The Atlantic’s annual ideas issue is out, with 17 of the mag’s picks for “modest” and unconventional notions they think can change the world. It’s a mix of some good, some bad and some entirely nonsensical.
- Slate’s Emily Bazelon, in her typically well-reasoned style, says states rights are for liberals, too.
- Molly Ball thinks the “do-nothing Congress” has actually done a lot. Not sure how this idea can change the world, especially when she admits that most of the big things Congress has done have actually been done to them, automatically.
- Cable TV isn’t going anywhere, argues Derek Thompson, because it’s arguably still the best deal around when compared with every other imaginable form of entertainment. Anyone who’s called a cable company’s customer service line recently might beg to differ.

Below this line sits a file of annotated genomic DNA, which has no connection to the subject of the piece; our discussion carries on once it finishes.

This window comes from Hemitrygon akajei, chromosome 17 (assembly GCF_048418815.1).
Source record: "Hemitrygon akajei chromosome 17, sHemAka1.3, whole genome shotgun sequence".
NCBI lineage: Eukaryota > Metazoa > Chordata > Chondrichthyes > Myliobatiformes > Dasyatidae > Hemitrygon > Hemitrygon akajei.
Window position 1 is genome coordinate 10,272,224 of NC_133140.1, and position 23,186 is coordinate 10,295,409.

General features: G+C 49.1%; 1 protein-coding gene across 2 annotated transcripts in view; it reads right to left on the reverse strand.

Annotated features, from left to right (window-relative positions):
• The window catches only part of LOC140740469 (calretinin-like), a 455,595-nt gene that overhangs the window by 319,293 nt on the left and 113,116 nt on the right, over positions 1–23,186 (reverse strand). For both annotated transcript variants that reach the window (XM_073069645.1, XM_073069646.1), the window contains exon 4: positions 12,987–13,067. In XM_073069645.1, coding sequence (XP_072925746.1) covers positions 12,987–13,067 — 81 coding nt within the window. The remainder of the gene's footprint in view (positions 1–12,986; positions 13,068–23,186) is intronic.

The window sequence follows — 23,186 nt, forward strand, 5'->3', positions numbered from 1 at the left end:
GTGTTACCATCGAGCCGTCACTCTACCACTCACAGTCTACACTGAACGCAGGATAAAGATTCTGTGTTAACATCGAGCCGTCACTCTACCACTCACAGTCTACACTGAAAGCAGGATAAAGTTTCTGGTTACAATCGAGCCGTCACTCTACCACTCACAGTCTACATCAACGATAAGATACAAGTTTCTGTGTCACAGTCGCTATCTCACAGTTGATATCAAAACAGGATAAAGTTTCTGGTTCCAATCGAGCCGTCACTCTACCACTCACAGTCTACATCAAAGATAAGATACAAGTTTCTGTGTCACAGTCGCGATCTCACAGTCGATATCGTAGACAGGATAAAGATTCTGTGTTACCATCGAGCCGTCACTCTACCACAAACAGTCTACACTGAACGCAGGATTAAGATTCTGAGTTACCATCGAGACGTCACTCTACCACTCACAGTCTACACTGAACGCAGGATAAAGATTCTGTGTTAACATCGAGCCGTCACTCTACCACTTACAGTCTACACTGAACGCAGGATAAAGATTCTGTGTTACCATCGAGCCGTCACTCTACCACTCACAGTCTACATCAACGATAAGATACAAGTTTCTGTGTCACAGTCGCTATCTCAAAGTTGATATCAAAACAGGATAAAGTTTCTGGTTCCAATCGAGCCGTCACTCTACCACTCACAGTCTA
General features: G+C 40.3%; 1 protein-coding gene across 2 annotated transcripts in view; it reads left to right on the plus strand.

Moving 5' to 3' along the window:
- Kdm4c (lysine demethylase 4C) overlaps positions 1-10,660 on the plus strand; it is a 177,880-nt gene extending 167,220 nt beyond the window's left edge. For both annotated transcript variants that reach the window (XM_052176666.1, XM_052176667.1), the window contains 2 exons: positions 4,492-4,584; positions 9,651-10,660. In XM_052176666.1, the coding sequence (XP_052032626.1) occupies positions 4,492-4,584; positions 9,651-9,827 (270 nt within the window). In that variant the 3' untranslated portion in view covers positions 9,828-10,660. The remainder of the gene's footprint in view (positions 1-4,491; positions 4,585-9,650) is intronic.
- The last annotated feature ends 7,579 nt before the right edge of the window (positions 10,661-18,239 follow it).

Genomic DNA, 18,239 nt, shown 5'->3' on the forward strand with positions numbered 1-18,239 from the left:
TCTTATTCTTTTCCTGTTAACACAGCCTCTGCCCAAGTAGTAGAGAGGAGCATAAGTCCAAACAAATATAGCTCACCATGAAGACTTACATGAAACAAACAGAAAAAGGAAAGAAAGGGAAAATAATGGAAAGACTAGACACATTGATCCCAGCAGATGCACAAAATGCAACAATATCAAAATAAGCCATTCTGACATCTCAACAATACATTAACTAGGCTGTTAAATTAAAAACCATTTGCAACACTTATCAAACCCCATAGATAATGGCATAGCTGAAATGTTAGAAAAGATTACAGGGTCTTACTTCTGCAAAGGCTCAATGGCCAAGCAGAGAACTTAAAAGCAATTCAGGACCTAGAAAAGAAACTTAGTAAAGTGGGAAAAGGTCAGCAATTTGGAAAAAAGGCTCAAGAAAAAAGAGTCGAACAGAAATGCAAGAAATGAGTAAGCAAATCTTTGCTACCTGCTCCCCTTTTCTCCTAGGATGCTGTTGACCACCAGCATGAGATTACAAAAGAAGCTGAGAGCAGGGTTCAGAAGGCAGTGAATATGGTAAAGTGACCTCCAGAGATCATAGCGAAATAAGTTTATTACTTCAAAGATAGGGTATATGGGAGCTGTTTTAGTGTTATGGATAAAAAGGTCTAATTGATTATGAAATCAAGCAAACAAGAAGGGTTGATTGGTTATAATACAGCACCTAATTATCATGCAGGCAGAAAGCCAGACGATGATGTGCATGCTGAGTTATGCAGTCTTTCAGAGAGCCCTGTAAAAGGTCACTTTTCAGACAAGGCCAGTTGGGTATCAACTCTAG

- What if U.S. citizenship was not guaranteed by birth? Eric Liu wants you to take a citizenship test he thinks many of us will fail. He’s probably right.
- Climate change is real. Hardly a novel idea, but this caught our eye because of Nicole Allen‘s key takeaway: “The apocalyptic weather of the past year may soon be the new normal.” Maybe if the argument shifted that way, this one really could change the world.
The Atlantic‘s complete list of their picks for the year’s best ideas is online here, and it’s worth a look.
Some other stories that caught our eye…